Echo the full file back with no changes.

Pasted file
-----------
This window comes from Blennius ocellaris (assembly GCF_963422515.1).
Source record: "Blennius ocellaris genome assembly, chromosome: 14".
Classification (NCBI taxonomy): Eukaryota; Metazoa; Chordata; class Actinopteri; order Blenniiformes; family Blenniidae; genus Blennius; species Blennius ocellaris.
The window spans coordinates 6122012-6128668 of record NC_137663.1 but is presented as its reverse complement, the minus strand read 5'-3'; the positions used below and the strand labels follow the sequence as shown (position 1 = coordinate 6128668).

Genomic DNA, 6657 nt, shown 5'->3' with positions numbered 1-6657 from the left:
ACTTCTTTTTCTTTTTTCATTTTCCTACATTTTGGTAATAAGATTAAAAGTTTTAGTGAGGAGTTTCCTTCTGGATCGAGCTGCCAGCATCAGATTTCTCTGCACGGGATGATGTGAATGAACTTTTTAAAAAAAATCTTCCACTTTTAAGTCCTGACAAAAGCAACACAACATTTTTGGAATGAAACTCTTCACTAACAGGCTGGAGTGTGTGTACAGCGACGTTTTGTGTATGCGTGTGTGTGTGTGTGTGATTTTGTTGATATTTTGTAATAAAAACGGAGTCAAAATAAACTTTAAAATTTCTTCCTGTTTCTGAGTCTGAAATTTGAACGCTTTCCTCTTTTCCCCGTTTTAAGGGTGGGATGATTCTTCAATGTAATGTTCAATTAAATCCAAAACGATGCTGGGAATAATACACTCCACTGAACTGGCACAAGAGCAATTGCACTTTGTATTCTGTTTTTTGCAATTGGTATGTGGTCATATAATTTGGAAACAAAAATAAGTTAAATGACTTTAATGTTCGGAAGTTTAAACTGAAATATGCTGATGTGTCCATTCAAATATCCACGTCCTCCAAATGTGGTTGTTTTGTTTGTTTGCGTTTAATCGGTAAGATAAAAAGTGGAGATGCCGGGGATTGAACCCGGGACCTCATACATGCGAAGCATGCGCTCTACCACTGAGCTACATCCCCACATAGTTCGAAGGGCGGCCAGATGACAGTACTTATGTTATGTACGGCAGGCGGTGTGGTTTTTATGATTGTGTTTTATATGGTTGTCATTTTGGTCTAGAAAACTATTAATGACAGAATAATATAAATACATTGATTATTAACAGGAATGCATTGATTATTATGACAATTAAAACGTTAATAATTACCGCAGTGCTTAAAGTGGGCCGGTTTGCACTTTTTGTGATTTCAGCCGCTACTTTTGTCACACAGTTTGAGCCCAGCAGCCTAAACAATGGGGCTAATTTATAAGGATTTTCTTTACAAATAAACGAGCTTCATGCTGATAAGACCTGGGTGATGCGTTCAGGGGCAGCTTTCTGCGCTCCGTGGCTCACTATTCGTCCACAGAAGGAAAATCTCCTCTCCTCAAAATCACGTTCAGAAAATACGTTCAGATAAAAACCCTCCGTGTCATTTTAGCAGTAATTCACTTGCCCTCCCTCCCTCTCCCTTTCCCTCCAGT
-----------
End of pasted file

This window comes from Blennius ocellaris (assembly GCF_963422515.1).
Source record: "Blennius ocellaris genome assembly, chromosome: 14".
Classification (NCBI taxonomy): Eukaryota; Metazoa; Chordata; class Actinopteri; order Blenniiformes; family Blenniidae; genus Blennius; species Blennius ocellaris.
The window spans coordinates 6122012-6128668 of record NC_137663.1 but is presented as its reverse complement, the minus strand read 5'-3'; the positions used below and the strand labels follow the sequence as shown (position 1 = coordinate 6128668).

Genomic DNA, 6657 nt, shown 5'->3' with positions numbered 1-6657 from the left:
ACTTCTTTTTCTTTTTTCATTTTCCTACATTTTGGTAATAAGATTAAAAGTTTTAGTGAGGAGTTTCCTTCTGGATCGAGCTGCCAGCATCAGATTTCTCTGCACGGGATGATGTGAATGAACTTTTTAAAAAAAATCTTCCACTTTTAAGTCCTGACAAAAGCAACACAACATTTTTGGAATGAAACTCTTCACTAACAGGCTGGAGTGTGTGTACAGCGACGTTTTGTGTATGCGTGTGTGTGTGTGTGTGATTTTGTTGATATTTTGTAATAAAAACGGAGTCAAAATAAACTTTAAAATTTCTTCCTGTTTCTGAGTCTGAAATTTGAACGCTTTCCTCTTTTCCCCGTTTTAAGGGTGGGATGATTCTTCAATGTAATGTTCAATTAAATCCAAAACGATGCTGGGAATAATACACTCCACTGAACTGGCACAAGAGCAATTGCACTTTGTATTCTGTTTTTTGCAATTGGTATGTGGTCATATAATTTGGAAACAAAAATAAGTTAAATGACTTTAATGTTCGGAAGTTTAAACTGAAATATGCTGATGTGTCCATTCAAATATCCACGTCCTCCAAATGTGGTTGTTTTGTTTGTTTGCGTTTAATCGGTAAGATAAAAAGTGGAGATGCCGGGGATTGAACCCGGGACCTCATACATGCGAAGCATGCGCTCTACCACTGAGCTACATCCCCACATAGTTCGAAGGGCGGCCAGATGACAGTACTTATGTTATGTACGGCAGGCGGTGTGGTTTTTATGATTGTGTTTTATATGGTTGTCATTTTGGTCTAGAAAACTATTAATGACAGAATAATATAAATACATTGATTATTAACAGGAATGCATTGATTATTATGACAATTAAAACGTTAATAATTACCGCAGTGCTTAAAGTGGGCCGGTTTGCACTTTTTGTGATTTCAGCCGCTACTTTTGTCACACAGTTTGAGCCCAGCAGCCTAAACAATGGGGCTAATTTATAAGGATTTTCTTTACAAATAAACGAGCTTCATGCTGATAAGACCTGGGTGATGCGTTCAGGGGCAGCTTTCTGCGCTCCGTGGCTCACTATTCGTCCACAGAAGGAAAATCTCCTCTCCTCAAAATCACGTTCAGAAAATACGTTCAGATAAAAACCCTCCGTGTCATTTTAGCAGTAATTCACTTGCCCTCCCTCCCTCTCCCTTTCCCTCCAGT